Abrams Planetarium Show Promises “Bold Light, Visual Displays and Vibrant Brass Music.”

Monday, April 10, 2017, 12:14 pm
Peyton Lombardo

Above: Andrew Dodson, Mary Beth Orr (top row); Nicole VandenBosch, Sam Gowen (bottom row).

https://ssl.gstatic.com/ui/v1/icons/mail/images/cleardot.gifA unique event featuring a horn ensemble along with a planetarium show will be held on Thursday at the Abrams Planetarium on Michigan State University’s campus. The ensemble, Corna Forza, is a quartet led by Mary Beth Orr of the Grand Rapids Symphony.

“This was a group born of a desire to perform music composed by women in a group comprised of women,” Orr said. “This evolved further into the realization that what we wanted even more, was to include and explore. We wanted to remove any barrier to experiencing the music as purely and fully as possible.”The project began as a way for the group to hang out together. After realizing their experience of playing music by female composers was extremely limited, they knew they had an issue at hand. Their solution, inspired partly by a music sexuality and gender class at MSU Orr took, was to focus on playing only female-composed music.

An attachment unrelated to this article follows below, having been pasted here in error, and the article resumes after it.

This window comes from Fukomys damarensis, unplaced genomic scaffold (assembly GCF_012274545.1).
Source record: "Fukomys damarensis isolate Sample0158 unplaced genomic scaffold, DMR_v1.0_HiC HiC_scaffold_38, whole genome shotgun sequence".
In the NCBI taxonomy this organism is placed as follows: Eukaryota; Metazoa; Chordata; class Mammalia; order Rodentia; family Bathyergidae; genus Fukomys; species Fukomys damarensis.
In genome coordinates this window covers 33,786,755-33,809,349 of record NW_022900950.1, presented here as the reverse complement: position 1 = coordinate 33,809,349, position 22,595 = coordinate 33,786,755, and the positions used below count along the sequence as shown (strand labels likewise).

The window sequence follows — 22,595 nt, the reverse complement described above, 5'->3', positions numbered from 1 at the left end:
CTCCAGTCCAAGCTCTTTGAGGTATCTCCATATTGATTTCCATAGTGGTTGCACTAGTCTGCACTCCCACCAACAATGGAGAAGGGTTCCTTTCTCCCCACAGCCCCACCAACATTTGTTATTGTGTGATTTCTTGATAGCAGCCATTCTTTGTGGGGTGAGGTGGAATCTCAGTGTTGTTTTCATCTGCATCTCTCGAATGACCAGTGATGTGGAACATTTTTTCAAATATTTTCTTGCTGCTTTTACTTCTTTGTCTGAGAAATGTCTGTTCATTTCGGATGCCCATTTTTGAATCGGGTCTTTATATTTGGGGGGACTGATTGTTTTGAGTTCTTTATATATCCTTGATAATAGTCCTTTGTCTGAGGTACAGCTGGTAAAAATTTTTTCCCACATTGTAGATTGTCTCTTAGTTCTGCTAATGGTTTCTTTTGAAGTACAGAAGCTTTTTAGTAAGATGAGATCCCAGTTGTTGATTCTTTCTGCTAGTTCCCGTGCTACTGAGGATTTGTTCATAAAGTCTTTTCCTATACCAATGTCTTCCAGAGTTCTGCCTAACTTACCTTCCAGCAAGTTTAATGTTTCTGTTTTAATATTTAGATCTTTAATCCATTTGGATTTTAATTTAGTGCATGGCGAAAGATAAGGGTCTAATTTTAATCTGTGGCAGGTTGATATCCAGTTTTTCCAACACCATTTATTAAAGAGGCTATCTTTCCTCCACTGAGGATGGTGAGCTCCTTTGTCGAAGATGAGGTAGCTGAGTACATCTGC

“Our hope is that our audience will leave here with a new appreciation of classical and contemporary music as a unifying experience,” Orr stated. “We hope they will embrace the richness and proficiency of the composers we are showcasing, not because they are women, but because it is incredible music that deserves to be performed.”


The focus on female composers wasn’t the only thing new to the group; this is also the first time they’ve incorporated a visual display into their performances. “All of us have discovered something new about how we experience music and what that means,” Orr said. “We are trying to help our audience experience this music more deeply and more closely to how we might experience it as trained musicians.”


The quartet features Mary Beth Orr, Samantha Gowen, Nicole VandenBosch, and Andrew Dodsdon. They will perform five pieces for Dim the Lights and describe the event as “bold light, visual displays and vibrant brass music.”


Orr says that a successful night will include an audience as diverse and non-musical as possible. “This isn't a concert for just musicians or students/faculty at MSU,” Orr said. “Everyone can enjoy this and be moved by it. We want to bring together as many different types of backgrounds and interests as possible and unite them in a really fun and beautiful shared experience.


The event is free to the public. It will take place Thursday, April 13 from 6 to 7pm (doors open at 5:30pm).

Abrams Planetarium is located on MSU’s campus at 755 Science Road, East Lansing.